I go to bed at a reasonable hour. That allows me to wake up a little earlier than I need to so that I have time to myself. I start my day praying and reflecting and then head to the gym or go for a walk. I take a day off during the week dedicated to writing. I run my business on the other four days. Weekends are for church, family, friends and fun and if not, then I write!

What can we expect from you in the future?

More books, maybe a movie.

What is your best advice for getting past writer's block?

Don’t end your writing at the end of a chapter. Stop in the middle of the sentence. That gives you a good jump start and get the creative juices flowing on the next time you begin writing.

Great tip!  I'll have to try that.  What was the best writing-related advice you ever received?

To just keep writing.
Thanks for joining us today, Michelle!

You can find Michelle at the following links:

Twitter: @BooksbyMichelle
Fan Page:

You can find Michelle's book at the following links:


Barnes & Noble:


Wednesday, November 21, 2012

Soapbox Spotlight: Yvonne Harriott

Thank you for joining us today on Soapbox Spotlight!  I hope you're getting your turkey ready!  Today's featured author is Yvonne Harriott, a romance author from Canada.  She's here to talk to us about her latest work, Cat 'N Mouse.

Great photo!  Tell us more about you, Yvonne.

Well, I’m from Canada, and a member of Romance Writers of America.  I love to read. Writing is my passion. I always have a book with me. Since I purchased my Kindle back in February, I can now carry over a hundred books with me. I love to travel and I have a sweet tooth. Lay’s potato chips are my Achilles Heel.

What inspired you to write your first book, and what was it?

I’d written a collection of short stories over the years. Most of them were written for contests. Some have won and placed in contests. One particular short story entitled, “The Wedding” was published in Today’s Blackwoman Magazine, September 2001 issue. I compiled all the short stories that I’d written and divided them into two collections – a romantic and a dramatic collection. “The Wedding and Other Short Romantic Stories” – the romantic collection was the first book that I published.

What inspires you to write?

My imagination...just about anything. If I read an article in the paper or see something unusual on the street, whatever it may be, my mind is instantly thinking how can I incorporate it into a story. A perfect example…on my way into work last week I saw a woman, great shape, tanned and fit with long blond hair. She was wearing a black bustier (she was spilling out of it), black shorts and rubber boots walking a pit bull at seven o’clock in the morning. That’s a story waiting to be written.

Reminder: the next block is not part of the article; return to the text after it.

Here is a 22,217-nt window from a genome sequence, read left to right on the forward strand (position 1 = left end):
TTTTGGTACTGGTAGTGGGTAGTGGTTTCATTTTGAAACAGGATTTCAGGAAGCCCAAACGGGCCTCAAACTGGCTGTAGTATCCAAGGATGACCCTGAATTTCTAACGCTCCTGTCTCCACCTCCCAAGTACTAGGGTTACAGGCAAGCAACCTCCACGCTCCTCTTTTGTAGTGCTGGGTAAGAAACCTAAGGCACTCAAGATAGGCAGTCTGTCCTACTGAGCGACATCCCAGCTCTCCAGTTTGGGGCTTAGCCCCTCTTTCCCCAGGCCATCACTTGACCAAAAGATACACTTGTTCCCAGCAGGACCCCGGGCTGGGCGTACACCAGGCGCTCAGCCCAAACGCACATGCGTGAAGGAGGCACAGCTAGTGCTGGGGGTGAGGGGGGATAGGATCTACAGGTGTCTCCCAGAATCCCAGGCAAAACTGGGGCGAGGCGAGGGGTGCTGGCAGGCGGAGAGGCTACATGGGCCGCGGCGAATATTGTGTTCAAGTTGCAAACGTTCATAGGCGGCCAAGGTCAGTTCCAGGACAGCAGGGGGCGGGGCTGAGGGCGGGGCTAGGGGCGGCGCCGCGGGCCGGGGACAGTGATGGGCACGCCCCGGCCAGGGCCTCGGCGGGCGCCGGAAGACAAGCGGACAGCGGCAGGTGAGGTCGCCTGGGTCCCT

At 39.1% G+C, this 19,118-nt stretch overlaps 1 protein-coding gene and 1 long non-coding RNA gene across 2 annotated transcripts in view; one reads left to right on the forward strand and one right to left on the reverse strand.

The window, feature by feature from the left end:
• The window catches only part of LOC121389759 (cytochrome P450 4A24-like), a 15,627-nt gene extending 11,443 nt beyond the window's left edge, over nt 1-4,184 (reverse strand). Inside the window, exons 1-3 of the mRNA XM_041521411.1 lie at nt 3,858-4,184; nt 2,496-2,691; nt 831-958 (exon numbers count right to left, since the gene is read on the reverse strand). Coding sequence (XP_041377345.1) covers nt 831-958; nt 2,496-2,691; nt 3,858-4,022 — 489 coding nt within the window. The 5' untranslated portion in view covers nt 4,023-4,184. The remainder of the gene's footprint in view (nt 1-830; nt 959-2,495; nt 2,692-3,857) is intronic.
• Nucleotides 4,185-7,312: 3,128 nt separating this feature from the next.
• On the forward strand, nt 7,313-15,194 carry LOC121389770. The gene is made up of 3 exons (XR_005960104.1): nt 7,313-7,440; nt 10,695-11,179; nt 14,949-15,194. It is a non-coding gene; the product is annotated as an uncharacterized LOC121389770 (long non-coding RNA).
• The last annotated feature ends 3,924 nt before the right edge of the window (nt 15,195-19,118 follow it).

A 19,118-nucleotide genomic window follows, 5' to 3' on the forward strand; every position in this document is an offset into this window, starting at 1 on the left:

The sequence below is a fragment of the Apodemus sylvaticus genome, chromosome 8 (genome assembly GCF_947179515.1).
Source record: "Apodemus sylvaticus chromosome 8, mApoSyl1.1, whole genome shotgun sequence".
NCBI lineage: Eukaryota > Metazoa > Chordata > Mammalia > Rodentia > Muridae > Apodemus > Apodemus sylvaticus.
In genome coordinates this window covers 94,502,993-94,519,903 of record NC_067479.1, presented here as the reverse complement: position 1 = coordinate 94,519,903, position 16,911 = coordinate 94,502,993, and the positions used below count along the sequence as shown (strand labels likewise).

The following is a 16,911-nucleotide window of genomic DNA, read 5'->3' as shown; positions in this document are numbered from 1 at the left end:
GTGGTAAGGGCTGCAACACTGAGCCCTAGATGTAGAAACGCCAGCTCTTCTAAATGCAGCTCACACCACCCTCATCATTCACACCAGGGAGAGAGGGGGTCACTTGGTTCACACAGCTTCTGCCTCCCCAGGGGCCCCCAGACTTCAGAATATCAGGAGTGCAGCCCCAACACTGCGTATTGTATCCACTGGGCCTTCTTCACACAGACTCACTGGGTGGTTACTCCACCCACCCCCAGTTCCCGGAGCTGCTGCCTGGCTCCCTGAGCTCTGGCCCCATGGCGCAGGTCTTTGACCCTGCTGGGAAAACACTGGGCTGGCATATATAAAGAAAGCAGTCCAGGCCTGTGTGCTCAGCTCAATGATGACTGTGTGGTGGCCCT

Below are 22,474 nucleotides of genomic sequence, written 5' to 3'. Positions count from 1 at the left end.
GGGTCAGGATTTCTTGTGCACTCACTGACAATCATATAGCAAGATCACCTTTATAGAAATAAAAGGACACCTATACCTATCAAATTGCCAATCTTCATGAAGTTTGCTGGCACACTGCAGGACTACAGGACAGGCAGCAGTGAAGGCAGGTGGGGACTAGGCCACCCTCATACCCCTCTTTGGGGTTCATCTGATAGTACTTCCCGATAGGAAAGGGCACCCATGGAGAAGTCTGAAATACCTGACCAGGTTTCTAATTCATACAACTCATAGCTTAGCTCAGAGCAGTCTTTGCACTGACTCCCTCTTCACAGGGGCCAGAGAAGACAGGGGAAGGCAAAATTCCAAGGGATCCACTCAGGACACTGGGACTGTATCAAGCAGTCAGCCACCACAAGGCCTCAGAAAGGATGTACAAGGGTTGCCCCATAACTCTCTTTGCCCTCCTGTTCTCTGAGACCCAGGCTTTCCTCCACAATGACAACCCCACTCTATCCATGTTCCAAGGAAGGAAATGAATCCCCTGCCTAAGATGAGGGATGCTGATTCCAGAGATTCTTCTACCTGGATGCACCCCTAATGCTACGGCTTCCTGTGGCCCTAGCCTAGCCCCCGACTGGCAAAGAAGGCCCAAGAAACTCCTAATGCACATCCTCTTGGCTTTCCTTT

Haha, nice!  How long have you been writing?

I’ve been writing for as long as I can remember. I started off with a diary when I was very young and kept a journal, from there the fiction side developed. I would make up these stories and write them down.

That's very similar to how I started!  Do you travel much concerning your book(s)?

I try to vacation and visit the places where my books are set. If I can’t then the Internet is the next best thing. I was in Chicago back in June so my next romantic suspense or some of it will be set in Chicago.

How do you deal with rejection?

A big bag of Lay’s potato chips and a bottle of water. Then I move on.

My vice is ice cream.  What are your current writing projects now?

I’ve just started research for my next romantic suspense novel, Hit ‘N Run. Hit ‘N Run is the final book in the “N” series. I don’t even know if I should call it a series. After I wrote, Hide ‘N Seek, I couldn’t let go of the detective, Samuel O’Malley so I gave him his own book in Cat ‘N Mouse. Hit ‘N Run is Sydney’s story. She was a character in Hide ‘N Seek, living in the shadow of her sister. I hope to make her shine in Hit ‘N Run.

How did you come up with the title?

I can’t start a book or a short story without a title. Nine point nine times out of ten, the title I choose I stick with. I may have the story idea but my fingers don’t hit the keyboard until I have a title. That’s how it was with Cat ‘N Mouse. I know it’s weird.

Very interesting!  Can you tell us about the main character?

Alexandria ‘Princess’ Prescott is one of the most exciting characters I’ve ever created. I had so much fun bringing her to life on the page. She’s a daddy’s girl, stubborn, a little self centered, spoiled and rich. She’s also living a double life. One of my reviews on Amazon pointed out that she matures as the story unfolds. That’s so true. There is a transformation with her character and I think that’s when you fall in love with her.

Sam O’Malley, what can I say about Sam? He hates rich people and he’s a perfect match for Alexandria. He’s a control freak with all sorts of issues. He was shot in the line of duty and it messed him up. There are a lot of things going on with him that he needs to work out through out the story, yet he spends most of it in denial. Alexandria is the perfect love interest for him because she pushes him to his limits, constantly testing him.

Is there a message in your novel that you want readers to grasp?